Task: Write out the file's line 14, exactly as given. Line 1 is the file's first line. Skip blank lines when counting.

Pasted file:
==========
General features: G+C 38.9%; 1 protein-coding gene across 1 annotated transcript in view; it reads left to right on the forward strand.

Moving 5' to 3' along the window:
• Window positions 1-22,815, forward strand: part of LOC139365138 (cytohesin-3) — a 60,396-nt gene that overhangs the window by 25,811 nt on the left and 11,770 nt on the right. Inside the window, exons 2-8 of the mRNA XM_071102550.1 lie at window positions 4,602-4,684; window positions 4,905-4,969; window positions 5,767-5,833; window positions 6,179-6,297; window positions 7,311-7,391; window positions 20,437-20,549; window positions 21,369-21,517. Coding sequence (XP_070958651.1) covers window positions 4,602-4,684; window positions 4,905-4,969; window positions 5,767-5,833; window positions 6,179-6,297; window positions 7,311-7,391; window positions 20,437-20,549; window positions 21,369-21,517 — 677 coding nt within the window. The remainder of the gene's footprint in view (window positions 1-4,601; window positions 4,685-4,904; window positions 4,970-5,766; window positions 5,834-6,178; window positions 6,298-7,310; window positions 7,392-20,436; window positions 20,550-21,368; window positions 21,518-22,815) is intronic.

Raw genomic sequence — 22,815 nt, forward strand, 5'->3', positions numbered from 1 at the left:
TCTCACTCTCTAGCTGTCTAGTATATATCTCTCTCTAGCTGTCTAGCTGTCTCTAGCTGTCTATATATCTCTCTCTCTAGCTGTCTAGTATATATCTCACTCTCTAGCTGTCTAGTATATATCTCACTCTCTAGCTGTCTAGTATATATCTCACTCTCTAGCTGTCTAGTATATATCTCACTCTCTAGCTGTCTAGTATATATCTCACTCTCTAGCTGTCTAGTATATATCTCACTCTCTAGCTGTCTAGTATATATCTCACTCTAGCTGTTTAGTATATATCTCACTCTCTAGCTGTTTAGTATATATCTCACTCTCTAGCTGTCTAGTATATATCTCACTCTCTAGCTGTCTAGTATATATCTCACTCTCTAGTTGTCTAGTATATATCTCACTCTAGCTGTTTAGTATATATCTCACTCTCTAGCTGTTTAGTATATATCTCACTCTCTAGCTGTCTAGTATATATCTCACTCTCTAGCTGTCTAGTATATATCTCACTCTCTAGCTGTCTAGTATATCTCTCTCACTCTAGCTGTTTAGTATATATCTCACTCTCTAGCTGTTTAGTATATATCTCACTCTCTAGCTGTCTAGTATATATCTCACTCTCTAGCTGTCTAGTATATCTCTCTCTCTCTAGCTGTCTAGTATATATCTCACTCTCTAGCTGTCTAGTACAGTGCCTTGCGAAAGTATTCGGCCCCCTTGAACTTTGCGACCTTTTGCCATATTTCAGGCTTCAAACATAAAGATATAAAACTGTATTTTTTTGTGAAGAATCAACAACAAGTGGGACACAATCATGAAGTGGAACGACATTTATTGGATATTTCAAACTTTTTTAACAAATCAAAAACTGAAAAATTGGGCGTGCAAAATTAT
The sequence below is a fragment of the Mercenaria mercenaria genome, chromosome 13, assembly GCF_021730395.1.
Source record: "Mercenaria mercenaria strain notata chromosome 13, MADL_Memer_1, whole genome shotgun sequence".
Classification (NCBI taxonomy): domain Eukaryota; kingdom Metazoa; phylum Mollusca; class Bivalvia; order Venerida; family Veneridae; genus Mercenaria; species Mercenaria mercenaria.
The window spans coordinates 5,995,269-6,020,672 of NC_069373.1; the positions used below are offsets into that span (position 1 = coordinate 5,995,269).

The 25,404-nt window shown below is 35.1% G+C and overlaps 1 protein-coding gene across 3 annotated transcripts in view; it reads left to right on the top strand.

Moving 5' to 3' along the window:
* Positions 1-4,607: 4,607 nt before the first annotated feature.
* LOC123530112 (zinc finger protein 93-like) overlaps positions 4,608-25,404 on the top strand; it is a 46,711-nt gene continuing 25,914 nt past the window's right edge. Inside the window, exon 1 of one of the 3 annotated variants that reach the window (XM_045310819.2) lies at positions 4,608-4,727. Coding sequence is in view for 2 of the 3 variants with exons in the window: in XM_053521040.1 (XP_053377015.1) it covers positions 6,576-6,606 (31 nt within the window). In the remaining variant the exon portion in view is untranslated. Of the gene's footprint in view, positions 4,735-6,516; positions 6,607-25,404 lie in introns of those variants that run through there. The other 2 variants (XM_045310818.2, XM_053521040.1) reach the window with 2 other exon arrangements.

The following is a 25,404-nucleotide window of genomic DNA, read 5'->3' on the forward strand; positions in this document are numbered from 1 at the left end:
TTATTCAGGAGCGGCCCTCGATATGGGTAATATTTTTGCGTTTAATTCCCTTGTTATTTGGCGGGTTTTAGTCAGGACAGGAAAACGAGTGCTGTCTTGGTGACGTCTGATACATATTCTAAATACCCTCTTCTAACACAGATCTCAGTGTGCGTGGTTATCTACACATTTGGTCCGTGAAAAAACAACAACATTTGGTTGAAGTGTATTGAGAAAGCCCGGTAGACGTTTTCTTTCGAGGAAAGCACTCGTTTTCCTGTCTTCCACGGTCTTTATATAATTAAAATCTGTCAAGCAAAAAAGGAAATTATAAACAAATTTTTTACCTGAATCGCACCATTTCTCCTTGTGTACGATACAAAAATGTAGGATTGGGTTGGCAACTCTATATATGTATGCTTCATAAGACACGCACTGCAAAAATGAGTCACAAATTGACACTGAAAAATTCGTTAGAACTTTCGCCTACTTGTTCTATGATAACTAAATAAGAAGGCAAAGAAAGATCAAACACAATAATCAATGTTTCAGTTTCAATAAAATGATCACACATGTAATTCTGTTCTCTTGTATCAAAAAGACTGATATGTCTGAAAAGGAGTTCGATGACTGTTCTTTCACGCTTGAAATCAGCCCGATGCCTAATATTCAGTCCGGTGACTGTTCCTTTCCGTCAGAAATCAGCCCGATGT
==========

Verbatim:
The following is a 25,404-nucleotide window of genomic DNA, read 5'->3' on the forward strand; positions in this document are numbered from 1 at the left end: